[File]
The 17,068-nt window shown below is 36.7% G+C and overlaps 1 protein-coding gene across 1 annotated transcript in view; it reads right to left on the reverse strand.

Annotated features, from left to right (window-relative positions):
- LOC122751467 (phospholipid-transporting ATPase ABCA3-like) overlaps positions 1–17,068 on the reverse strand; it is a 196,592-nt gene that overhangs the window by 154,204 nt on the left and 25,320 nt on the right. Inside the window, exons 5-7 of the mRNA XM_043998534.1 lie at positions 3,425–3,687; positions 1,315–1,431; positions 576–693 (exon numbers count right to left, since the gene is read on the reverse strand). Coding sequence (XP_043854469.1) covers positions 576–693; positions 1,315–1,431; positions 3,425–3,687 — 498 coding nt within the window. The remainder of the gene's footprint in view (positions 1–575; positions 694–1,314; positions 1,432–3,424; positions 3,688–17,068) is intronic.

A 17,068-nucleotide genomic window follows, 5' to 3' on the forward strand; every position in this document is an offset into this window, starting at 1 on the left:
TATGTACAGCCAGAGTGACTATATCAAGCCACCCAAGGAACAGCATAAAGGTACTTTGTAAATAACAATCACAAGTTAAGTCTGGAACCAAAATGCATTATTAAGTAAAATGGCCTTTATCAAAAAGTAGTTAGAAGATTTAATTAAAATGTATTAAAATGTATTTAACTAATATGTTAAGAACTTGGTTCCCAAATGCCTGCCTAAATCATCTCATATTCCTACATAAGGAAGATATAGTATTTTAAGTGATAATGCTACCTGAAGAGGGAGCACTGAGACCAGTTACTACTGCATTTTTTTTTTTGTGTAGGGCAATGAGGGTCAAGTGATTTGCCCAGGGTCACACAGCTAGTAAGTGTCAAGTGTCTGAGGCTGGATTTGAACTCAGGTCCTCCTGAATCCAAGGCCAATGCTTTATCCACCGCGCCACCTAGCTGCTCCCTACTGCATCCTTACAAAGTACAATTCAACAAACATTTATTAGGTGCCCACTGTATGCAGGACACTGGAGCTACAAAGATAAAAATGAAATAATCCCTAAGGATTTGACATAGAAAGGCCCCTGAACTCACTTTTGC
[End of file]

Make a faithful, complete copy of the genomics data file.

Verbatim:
The 17,068-nt window shown below is 36.7% G+C and overlaps 1 protein-coding gene across 1 annotated transcript in view; it reads right to left on the reverse strand.

Annotated features, from left to right (window-relative positions):
- LOC122751467 (phospholipid-transporting ATPase ABCA3-like) overlaps positions 1–17,068 on the reverse strand; it is a 196,592-nt gene that overhangs the window by 154,204 nt on the left and 25,320 nt on the right. Inside the window, exons 5-7 of the mRNA XM_043998534.1 lie at positions 3,425–3,687; positions 1,315–1,431; positions 576–693 (exon numbers count right to left, since the gene is read on the reverse strand). Coding sequence (XP_043854469.1) covers positions 576–693; positions 1,315–1,431; positions 3,425–3,687 — 498 coding nt within the window. The remainder of the gene's footprint in view (positions 1–575; positions 694–1,314; positions 1,432–3,424; positions 3,688–17,068) is intronic.

A 17,068-nucleotide genomic window follows, 5' to 3' on the forward strand; every position in this document is an offset into this window, starting at 1 on the left:
TATGTACAGCCAGAGTGACTATATCAAGCCACCCAAGGAACAGCATAAAGGTACTTTGTAAATAACAATCACAAGTTAAGTCTGGAACCAAAATGCATTATTAAGTAAAATGGCCTTTATCAAAAAGTAGTTAGAAGATTTAATTAAAATGTATTAAAATGTATTTAACTAATATGTTAAGAACTTGGTTCCCAAATGCCTGCCTAAATCATCTCATATTCCTACATAAGGAAGATATAGTATTTTAAGTGATAATGCTACCTGAAGAGGGAGCACTGAGACCAGTTACTACTGCATTTTTTTTTTTGTGTAGGGCAATGAGGGTCAAGTGATTTGCCCAGGGTCACACAGCTAGTAAGTGTCAAGTGTCTGAGGCTGGATTTGAACTCAGGTCCTCCTGAATCCAAGGCCAATGCTTTATCCACCGCGCCACCTAGCTGCTCCCTACTGCATCCTTACAAAGTACAATTCAACAAACATTTATTAGGTGCCCACTGTATGCAGGACACTGGAGCTACAAAGATAAAAATGAAATAATCCCTAAGGATTTGACATAGAAAGGCCCCTGAACTCACTTTTGC